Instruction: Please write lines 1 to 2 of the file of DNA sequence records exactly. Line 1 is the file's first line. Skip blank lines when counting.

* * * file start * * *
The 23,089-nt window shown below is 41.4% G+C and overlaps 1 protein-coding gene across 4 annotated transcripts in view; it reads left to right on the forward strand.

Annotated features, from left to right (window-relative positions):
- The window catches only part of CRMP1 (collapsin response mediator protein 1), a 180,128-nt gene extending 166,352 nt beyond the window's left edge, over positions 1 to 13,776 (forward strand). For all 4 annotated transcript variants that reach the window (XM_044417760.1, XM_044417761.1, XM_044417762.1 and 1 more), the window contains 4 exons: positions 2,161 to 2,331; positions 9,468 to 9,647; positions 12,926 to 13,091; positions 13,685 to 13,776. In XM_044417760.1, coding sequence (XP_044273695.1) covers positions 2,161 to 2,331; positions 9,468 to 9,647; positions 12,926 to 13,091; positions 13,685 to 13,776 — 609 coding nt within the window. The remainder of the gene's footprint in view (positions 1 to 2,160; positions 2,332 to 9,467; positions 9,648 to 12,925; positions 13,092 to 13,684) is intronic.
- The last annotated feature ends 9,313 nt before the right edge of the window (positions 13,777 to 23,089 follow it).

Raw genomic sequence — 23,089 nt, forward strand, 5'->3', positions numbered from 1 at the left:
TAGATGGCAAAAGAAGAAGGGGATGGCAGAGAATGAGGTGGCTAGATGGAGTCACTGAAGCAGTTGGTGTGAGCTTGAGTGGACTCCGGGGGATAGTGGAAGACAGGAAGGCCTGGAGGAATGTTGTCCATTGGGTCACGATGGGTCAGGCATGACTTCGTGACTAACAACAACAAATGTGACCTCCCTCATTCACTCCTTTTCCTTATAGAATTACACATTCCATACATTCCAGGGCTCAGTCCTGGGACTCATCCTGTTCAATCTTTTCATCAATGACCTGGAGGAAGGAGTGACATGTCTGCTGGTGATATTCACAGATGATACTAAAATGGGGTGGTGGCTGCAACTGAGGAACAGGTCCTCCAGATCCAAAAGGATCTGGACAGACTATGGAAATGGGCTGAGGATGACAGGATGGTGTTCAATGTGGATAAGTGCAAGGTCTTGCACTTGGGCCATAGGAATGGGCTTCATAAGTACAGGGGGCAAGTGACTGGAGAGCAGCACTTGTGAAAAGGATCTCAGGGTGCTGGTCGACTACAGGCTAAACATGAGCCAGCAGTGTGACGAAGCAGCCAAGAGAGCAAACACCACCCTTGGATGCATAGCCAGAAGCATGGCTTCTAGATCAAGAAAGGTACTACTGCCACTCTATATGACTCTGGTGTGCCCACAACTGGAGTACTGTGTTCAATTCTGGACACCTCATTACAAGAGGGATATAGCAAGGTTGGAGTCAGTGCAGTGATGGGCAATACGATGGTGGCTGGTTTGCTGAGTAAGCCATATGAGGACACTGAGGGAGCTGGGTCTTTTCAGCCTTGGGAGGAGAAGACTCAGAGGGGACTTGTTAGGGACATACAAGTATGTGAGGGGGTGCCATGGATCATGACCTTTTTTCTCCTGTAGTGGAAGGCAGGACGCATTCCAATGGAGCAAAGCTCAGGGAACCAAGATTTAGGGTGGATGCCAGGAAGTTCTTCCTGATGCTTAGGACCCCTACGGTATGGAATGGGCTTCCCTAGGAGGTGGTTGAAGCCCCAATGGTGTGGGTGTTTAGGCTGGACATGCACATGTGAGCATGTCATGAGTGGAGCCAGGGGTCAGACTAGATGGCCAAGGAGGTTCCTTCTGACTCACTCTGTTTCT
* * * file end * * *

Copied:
The 23,089-nt window shown below is 41.4% G+C and overlaps 1 protein-coding gene across 4 annotated transcripts in view; it reads left to right on the forward strand.

Annotated features, from left to right (window-relative positions):